Welcome to the last week in our series of, ‘What’s In It Wednesday!’ It has been a quite the journey of looking a little closer at processed foods such as kraft dinner, kool-aid, taco seasoning, granola bars and bread. This week we are taking a closer look at salad dressing and why I think many store bought salad dressings sabotage all of our good efforts at eating healthier.

Today we look at Kraft’s Catalina salad dressing. So what’s in it you ask?

Ingredients:

  • Sugar, Tomato Puree (Water, Tomato Paste), Vinegar, Soybean Oil, Water, Salt, contains less than 2% of Modified Food Starch, Phosphoric Acid, Dried Onions, Xanthan Gum, Guar Gum, Natural Flavour, Red 40, Blue 1, Sorbic Acid and Calcium Disodium EDTA (to Protect Freshness). Source: https://www.nutritionix.com/kraft/classic-catalina-dressing-dip

Full disclosure, this ingredient list is for the American version of this salad dressing as I was unable to find a Canadian site with the ingredient list. Please keep this in mind should you choose to compare this article to a bottle on the grocery shelf here in Canada. I have learned that food manufacturers tend to not make their ingredient list easily accessible online from their sites. I think this is most unfortunate and causes me to question their motives.

  • There is approximately a teaspoon of sugar in every serving (1 tablespoon) of this dressing which is not surprising as sugar is the first ingredient!
  • Soybean oil – 93% of all soy grown in North America is genetically modified this should be avoided. There has not been enough research on the effects GMOs have on our health and I am not interested in being a guinea pig – are you?
  • 88% of all corn grown is genetically modified too and that probably includes the modified corn starch used in this dressing
  • Phosphoric acid – a chemical additive that interferes with the body’s ability to absorb calcium and robs your body of magnesium so if you have teeth or bone issues this is something you should avoid.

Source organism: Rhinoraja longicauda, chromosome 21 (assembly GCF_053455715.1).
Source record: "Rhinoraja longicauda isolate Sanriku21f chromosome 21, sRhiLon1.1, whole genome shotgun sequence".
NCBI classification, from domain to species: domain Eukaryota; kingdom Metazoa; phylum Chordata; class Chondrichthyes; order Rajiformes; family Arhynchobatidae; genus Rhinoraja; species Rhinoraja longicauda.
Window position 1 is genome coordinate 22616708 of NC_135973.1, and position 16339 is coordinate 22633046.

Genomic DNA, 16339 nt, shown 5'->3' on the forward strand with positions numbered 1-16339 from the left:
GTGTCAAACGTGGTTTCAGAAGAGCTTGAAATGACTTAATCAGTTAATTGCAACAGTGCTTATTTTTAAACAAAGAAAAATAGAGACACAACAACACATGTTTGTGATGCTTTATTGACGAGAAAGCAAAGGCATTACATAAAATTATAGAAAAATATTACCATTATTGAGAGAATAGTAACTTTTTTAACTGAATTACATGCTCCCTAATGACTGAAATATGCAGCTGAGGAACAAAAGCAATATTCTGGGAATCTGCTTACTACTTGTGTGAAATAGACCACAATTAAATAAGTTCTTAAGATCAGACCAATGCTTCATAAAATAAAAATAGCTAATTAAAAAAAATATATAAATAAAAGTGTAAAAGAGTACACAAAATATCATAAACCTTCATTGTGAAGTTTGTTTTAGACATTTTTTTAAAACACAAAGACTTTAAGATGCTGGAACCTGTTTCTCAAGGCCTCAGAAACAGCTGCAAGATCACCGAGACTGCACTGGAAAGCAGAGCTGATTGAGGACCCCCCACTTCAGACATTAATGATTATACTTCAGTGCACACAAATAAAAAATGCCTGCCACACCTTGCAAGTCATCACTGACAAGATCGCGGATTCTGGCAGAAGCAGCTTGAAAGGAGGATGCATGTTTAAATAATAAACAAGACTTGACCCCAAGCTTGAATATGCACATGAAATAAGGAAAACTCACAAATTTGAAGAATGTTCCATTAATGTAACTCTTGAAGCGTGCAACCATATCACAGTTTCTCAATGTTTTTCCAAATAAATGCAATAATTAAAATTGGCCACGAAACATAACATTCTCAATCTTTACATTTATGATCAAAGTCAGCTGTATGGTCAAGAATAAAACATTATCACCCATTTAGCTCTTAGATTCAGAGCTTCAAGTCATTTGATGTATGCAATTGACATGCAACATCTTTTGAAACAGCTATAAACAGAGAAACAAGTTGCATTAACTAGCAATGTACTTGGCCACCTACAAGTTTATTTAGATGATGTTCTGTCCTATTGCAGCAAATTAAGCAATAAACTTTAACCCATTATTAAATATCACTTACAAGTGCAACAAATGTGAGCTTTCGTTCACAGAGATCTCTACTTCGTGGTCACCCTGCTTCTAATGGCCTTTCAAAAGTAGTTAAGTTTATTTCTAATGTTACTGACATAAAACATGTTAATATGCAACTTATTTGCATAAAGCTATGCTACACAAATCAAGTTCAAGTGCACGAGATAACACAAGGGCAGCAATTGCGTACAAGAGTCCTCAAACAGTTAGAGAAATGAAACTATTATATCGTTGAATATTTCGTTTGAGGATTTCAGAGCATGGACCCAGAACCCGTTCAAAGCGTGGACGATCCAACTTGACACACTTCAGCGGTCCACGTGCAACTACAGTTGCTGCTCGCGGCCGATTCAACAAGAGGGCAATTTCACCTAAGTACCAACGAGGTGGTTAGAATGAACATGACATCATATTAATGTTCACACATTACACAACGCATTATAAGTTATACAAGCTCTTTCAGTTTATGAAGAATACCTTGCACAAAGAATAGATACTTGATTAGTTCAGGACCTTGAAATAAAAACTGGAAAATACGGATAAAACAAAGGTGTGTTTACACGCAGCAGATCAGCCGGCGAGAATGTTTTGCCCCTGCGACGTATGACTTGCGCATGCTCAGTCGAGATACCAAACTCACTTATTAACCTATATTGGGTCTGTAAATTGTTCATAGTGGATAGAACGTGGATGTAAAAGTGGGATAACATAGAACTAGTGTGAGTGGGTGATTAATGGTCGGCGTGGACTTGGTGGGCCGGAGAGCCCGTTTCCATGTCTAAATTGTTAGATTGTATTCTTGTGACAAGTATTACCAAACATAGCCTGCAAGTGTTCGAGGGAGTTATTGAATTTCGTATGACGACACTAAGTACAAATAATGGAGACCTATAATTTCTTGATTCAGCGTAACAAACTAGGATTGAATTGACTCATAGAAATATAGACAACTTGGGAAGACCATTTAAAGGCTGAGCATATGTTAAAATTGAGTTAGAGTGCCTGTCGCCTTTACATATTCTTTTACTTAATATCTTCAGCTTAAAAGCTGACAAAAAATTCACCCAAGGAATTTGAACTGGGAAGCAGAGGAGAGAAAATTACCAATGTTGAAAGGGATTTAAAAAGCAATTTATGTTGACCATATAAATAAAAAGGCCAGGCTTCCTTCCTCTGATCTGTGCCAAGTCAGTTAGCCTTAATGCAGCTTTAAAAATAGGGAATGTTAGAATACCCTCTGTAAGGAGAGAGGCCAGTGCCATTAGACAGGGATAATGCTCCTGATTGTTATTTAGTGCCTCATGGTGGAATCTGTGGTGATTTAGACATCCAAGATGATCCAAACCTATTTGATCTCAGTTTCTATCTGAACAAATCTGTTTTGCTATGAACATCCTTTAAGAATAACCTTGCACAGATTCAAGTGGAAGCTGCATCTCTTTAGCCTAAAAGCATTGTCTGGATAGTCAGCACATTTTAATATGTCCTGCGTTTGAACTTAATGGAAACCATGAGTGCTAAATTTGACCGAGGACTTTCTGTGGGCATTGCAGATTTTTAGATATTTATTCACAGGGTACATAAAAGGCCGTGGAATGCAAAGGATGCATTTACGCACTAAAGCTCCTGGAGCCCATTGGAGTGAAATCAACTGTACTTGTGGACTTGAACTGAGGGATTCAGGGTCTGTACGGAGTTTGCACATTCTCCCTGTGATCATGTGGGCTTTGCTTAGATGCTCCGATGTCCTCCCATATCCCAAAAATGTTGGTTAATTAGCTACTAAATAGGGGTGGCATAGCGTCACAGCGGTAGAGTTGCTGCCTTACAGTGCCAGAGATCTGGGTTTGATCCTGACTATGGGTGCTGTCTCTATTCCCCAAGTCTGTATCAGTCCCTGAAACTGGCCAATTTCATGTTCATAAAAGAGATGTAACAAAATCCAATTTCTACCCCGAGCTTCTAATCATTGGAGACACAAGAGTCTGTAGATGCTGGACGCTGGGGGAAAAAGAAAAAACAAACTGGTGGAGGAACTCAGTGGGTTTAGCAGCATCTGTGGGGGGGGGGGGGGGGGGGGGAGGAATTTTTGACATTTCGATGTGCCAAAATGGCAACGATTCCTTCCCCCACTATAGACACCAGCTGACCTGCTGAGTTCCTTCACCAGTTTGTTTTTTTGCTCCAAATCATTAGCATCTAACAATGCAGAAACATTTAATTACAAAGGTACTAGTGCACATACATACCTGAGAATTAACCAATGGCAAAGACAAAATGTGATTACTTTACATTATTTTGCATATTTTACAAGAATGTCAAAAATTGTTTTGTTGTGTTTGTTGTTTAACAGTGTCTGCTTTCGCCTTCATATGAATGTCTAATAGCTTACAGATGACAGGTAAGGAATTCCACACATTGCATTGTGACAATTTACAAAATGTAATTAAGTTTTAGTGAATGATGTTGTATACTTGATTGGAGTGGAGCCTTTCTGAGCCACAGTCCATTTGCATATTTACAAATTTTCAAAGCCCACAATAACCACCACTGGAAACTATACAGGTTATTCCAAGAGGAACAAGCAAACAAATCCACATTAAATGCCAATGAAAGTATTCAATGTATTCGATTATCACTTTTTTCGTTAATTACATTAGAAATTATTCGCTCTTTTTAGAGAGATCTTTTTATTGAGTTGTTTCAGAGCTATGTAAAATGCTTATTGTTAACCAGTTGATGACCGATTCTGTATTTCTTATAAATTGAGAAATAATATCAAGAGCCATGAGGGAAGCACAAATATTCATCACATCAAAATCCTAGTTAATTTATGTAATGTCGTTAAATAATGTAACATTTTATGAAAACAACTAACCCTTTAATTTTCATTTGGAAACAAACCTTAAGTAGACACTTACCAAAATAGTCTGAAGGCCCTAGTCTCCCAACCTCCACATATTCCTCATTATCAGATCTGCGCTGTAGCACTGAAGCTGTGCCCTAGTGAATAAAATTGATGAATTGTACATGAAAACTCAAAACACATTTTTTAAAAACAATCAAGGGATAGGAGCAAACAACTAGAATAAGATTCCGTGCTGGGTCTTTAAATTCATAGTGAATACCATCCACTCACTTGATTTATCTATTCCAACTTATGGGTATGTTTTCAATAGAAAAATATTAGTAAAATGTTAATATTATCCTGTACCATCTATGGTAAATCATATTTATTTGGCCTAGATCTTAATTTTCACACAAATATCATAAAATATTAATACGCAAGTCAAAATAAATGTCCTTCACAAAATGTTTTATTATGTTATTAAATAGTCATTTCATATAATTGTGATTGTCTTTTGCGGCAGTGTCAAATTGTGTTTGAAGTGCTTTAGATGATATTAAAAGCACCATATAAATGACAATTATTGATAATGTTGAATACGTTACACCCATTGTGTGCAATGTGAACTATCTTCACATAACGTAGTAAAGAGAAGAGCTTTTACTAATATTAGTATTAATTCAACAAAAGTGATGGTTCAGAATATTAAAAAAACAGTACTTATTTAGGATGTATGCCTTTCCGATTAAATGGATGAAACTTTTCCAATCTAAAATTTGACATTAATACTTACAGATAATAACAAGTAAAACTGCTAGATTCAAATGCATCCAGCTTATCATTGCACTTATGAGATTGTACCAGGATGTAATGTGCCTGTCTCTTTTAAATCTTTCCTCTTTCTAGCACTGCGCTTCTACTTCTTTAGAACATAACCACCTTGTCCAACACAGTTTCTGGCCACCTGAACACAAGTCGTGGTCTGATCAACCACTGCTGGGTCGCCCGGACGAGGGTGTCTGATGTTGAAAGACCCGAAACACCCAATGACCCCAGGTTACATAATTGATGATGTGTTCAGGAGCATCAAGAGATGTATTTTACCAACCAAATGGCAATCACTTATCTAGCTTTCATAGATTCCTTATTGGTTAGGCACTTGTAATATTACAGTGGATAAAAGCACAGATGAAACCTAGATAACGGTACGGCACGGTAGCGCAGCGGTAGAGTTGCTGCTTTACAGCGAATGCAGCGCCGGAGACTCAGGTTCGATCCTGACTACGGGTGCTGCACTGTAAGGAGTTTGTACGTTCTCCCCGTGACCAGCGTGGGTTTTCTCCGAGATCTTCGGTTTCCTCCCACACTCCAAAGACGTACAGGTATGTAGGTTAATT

• Natural flavour – natural flavour becomes the catch all for more uncertainty. We are unaware of the source of the natural flavour. Is it animal or plant? Many times, natural flavours have undergone just as many, if not more chemical processes to acheive a certain flavour. Not all natural flavours are terrible but I prefer to know what is going in my food. When in doubt, contact the company to find out just what’s in it. Natural flavouring can also be a type of flavour enhancer, which behave similarly in your body to MSG.
  • Colour – currently in Canada, food manufacturers aren’t obligated to specify which particular colour or mix of colours are included in the ingredients. If you or your child are prone to hyperactivity, or have ADD/ADHD or other behavioural concerns, these should be avoided. In this ingredient list, we can see that Red 40 and Blue 1 is used. Red 40 has been implicated in hypersensitivity, hives, swelling in the mouth and long term increased risk of cancer. Blue 1 has been linked to asthma, ADHD and allergies.
  • Sorbic acid – another synthetic preservative and although generally considered safe as a food additive by the FDA, it is another chemical added to our food. My concern grows when I consider how many chemicals are needed to create processed foods and the chemical cocktail they create for our bodies to produce.
  • Calcium disodium EDTA preserves the colour and flavour of foods but depletes your body of vitamin C, magnesium, iron, calcium, zinc and potassium.